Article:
The oil continues to spill. Here, I was thinking that by the time my op-ed got printed in USA Today, it would have been capped and we could move on to the next disaster. But, no. I write:
In the Gulf of Mexico, however, we may have found our infinite fount. This deep-water accident has no horizon. It isn’t an oil spill in the conventional sense, where a fixed amount of fuel escapes from the hull of a ship. When this rig sank, it left behind a severed umbilical cord that had tethered it to an oil borehole reaching deep into the earth’s crust a mile below the waves. We have tapped into something we quite literally can’t control.
And so I argue, that as Cape Cod succumbs to the an interrupted horizon in the form of the nation’s first off-shore wind farm, and oil fills the waters of the Gulf, that one byproduct of this could be that Americans start seeing their energy production for what it is — environmentally destructive and sometimes lethal, to humans and other forms of life. Everything, I repeat everything, comes at a cost, even the so-called green clean energies. Hybrid cars need batteries that need lithium mined in South America. Wind turbines kill birds. Conservation and consumption are the main issues, and if we can watch the meters rise and fall with our electrical use, see the turbine blades spinning on the horizon, kneel to separate sand from oil, if we can viscerally experience that power comes from somewhere other than the Land of Make Believe and West Virginia, a place most have never been and will never go, the better.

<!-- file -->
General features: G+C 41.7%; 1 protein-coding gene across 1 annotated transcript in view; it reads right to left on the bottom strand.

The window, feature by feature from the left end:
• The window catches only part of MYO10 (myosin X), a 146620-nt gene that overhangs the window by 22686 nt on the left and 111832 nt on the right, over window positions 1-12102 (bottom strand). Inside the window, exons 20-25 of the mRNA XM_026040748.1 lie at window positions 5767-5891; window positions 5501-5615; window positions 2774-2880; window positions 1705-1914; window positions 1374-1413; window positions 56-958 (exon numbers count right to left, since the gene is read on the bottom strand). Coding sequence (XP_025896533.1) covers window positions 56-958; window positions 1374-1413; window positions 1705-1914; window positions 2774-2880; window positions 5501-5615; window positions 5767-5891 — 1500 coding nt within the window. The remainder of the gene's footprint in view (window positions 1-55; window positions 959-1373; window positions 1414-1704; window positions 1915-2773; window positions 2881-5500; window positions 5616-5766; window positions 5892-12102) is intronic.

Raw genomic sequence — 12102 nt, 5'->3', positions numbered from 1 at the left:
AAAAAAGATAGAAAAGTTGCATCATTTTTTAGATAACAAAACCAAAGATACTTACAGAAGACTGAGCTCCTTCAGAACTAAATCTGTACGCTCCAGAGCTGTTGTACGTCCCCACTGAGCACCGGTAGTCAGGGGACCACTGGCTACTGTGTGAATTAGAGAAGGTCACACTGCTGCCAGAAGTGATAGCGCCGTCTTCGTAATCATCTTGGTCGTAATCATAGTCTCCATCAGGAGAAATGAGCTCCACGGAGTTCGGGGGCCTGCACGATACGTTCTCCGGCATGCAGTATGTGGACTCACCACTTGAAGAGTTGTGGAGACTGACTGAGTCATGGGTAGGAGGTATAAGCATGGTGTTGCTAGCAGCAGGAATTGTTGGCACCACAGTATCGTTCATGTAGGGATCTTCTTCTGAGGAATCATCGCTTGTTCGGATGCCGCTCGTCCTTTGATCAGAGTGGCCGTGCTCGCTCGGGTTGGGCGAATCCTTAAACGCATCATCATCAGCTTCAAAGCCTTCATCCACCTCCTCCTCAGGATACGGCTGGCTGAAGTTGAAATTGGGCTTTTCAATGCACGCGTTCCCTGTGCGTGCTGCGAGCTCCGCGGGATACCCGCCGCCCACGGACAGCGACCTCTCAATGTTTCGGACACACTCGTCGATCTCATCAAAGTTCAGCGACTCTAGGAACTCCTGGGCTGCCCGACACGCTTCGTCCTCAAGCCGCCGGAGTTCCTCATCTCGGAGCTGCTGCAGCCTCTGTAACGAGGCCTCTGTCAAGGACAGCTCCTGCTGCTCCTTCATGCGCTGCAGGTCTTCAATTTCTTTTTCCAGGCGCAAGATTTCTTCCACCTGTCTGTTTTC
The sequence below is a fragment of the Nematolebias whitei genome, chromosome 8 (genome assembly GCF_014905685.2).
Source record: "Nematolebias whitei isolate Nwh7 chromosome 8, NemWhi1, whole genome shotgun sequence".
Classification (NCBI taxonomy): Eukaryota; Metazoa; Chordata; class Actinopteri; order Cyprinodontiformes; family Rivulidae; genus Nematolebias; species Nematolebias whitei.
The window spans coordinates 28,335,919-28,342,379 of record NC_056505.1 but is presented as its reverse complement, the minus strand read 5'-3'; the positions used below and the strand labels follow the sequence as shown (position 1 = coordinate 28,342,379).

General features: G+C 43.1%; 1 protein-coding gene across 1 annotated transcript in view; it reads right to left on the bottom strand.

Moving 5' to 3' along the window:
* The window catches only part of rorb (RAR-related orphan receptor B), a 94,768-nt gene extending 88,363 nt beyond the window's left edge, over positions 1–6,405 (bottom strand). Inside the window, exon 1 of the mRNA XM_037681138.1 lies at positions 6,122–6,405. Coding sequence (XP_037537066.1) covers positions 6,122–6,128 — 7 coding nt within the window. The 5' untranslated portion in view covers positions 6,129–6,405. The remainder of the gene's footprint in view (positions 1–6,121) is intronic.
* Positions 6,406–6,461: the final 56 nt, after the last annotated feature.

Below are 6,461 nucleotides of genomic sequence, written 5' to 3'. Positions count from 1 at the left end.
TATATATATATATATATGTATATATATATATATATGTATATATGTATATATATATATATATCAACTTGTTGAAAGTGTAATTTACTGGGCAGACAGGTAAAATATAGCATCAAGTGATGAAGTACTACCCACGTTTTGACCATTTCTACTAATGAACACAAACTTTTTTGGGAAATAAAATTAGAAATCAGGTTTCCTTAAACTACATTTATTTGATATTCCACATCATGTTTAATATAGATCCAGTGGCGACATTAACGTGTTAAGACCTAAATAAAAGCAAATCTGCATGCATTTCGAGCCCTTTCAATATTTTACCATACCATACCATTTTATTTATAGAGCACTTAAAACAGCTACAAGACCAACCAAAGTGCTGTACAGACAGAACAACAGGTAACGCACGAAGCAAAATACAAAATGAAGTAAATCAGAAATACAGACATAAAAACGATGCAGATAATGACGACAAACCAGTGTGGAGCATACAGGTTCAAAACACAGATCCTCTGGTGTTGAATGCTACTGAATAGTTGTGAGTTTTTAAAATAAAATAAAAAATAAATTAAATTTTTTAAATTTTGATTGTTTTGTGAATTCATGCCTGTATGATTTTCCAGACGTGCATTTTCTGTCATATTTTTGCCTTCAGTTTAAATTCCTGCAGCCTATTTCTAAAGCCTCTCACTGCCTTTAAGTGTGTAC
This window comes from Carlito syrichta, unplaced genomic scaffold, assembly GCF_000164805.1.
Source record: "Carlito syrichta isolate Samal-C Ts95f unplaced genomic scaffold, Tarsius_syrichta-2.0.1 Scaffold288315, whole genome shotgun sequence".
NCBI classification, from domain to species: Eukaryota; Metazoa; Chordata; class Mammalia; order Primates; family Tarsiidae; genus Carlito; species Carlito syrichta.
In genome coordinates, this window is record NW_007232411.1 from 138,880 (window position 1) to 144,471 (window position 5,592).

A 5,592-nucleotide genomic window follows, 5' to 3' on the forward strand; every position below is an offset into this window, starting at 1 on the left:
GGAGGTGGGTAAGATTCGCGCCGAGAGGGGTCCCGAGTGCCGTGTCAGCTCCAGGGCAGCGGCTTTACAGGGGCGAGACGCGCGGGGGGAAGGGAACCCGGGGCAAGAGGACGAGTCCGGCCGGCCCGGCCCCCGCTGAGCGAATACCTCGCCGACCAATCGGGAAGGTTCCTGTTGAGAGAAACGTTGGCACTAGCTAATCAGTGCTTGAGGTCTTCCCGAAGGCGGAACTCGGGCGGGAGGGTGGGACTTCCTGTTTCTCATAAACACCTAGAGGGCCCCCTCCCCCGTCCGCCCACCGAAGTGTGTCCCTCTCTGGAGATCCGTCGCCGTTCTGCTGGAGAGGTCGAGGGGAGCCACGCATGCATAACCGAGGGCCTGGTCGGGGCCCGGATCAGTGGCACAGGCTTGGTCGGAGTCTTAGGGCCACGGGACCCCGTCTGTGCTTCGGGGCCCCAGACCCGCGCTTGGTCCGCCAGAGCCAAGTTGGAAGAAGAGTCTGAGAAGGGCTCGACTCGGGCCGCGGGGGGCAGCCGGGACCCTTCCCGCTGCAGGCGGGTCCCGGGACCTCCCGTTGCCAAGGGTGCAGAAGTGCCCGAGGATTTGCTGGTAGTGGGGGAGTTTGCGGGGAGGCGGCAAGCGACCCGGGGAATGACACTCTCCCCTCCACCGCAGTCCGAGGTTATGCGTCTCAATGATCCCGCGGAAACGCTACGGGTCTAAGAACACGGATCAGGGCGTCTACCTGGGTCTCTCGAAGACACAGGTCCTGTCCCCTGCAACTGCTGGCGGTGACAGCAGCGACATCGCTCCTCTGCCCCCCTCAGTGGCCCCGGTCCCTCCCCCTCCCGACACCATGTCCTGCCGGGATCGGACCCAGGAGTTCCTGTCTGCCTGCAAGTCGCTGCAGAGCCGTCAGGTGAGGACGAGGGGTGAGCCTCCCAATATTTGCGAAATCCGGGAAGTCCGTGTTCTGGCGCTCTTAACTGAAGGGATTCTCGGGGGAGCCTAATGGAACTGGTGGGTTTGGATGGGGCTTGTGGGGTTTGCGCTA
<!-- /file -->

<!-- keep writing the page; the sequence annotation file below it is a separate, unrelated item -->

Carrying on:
Read the whole piece here.